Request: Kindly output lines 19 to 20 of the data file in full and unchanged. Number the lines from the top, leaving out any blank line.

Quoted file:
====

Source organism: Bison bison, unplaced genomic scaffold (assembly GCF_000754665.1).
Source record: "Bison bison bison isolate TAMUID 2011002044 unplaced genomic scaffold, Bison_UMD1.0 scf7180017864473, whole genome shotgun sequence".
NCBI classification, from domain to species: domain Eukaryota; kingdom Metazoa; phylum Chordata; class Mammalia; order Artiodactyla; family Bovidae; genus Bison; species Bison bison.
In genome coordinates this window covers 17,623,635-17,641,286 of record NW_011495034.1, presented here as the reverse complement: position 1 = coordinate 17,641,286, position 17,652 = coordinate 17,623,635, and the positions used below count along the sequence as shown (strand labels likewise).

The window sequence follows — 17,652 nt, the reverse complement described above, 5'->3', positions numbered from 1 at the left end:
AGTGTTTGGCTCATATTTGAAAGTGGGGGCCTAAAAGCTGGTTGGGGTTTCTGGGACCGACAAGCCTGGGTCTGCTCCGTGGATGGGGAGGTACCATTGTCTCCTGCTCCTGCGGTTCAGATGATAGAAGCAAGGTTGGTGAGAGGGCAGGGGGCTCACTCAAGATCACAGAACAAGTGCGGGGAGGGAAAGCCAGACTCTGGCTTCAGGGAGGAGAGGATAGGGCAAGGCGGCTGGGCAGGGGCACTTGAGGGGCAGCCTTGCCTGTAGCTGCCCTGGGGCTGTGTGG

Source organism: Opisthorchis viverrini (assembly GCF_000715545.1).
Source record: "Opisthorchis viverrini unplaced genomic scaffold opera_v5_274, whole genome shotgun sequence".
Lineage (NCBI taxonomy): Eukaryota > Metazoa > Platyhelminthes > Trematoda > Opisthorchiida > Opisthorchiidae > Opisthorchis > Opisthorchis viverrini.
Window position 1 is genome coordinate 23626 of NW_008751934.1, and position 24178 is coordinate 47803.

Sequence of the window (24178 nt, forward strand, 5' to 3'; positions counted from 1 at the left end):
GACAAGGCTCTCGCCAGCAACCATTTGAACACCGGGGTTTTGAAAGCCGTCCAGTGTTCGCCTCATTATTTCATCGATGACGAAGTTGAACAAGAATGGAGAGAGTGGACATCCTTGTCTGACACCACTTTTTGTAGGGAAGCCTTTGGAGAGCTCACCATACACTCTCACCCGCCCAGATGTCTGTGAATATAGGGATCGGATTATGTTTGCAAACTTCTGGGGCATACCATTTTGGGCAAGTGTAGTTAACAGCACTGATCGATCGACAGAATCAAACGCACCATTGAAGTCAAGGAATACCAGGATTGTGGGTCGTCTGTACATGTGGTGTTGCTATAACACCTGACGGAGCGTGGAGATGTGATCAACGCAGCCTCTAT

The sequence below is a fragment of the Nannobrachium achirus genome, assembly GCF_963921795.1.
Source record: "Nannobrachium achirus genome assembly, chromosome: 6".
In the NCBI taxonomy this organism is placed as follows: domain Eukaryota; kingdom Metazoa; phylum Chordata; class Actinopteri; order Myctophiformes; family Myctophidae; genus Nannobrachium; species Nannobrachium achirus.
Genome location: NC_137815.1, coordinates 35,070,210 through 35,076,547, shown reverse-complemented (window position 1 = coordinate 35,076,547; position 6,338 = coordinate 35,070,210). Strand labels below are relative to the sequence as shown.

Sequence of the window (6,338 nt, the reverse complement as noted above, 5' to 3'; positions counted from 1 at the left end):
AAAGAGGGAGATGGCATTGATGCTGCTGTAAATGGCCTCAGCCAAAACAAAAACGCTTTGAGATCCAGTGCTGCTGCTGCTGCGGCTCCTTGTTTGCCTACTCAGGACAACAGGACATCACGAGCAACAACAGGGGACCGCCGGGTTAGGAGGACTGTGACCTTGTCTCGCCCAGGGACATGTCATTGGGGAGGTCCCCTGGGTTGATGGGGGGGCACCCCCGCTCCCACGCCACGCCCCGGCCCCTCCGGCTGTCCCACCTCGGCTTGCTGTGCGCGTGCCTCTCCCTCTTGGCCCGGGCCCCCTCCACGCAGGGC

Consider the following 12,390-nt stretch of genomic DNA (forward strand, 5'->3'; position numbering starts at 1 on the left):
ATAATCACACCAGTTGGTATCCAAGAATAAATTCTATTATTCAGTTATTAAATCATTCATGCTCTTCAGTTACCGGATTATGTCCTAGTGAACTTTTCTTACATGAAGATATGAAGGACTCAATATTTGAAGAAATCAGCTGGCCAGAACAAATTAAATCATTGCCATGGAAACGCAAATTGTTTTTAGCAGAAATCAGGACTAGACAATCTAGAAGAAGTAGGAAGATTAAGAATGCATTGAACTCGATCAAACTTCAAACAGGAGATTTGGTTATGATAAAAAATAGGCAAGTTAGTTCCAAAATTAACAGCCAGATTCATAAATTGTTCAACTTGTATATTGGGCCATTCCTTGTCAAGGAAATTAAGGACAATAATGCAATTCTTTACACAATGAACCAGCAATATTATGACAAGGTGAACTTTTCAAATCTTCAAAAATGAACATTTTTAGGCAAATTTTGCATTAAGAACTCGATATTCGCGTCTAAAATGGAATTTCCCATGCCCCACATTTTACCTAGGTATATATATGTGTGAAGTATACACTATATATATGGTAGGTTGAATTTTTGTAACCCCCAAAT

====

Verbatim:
Consider the following 12,390-nt stretch of genomic DNA (forward strand, 5'->3'; position numbering starts at 1 on the left):
ATAATCACACCAGTTGGTATCCAAGAATAAATTCTATTATTCAGTTATTAAATCATTCATGCTCTTCAGTTACCGGATTATGTCCTAGTGAACTTTTCTTACATGAAGATATGAAGGACTCAATATTTGAAGAAATCAGCTGGCCAGAACAAATTAAATCATTGCCATGGAAACGCAAATTGTTTTTAGCAGAAATCAGGACTAGACAATCTAGAAGAAGTAGGAAGATTAAGAATGCATTGAACTCGATCAAACTTCAAACAGGAGATTTGGTTATGATAAAAAATAGGCAAGTTAGTTCCAAAATTAACAGCCAGATTCATAAATTGTTCAACTTGTATATTGGGCCATTCCTTGTCAAGGAAATTAAGGACAATAATGCAATTCTTTACACAATGAACCAGCAATATTATGACAAGGTGAACTTTTCAAATCTTCAAAAATGAACATTTTTAGGCAAATTTTGCATTAAGAACTCGATATTCGCGTCTAAAATGGAATTTCCCATGCCCCACATTTTACCTAGGTATATATATGTGTGAAGTATACACTATATATATGGTAGGTTGAATTTTTGTAACCCCCAAAT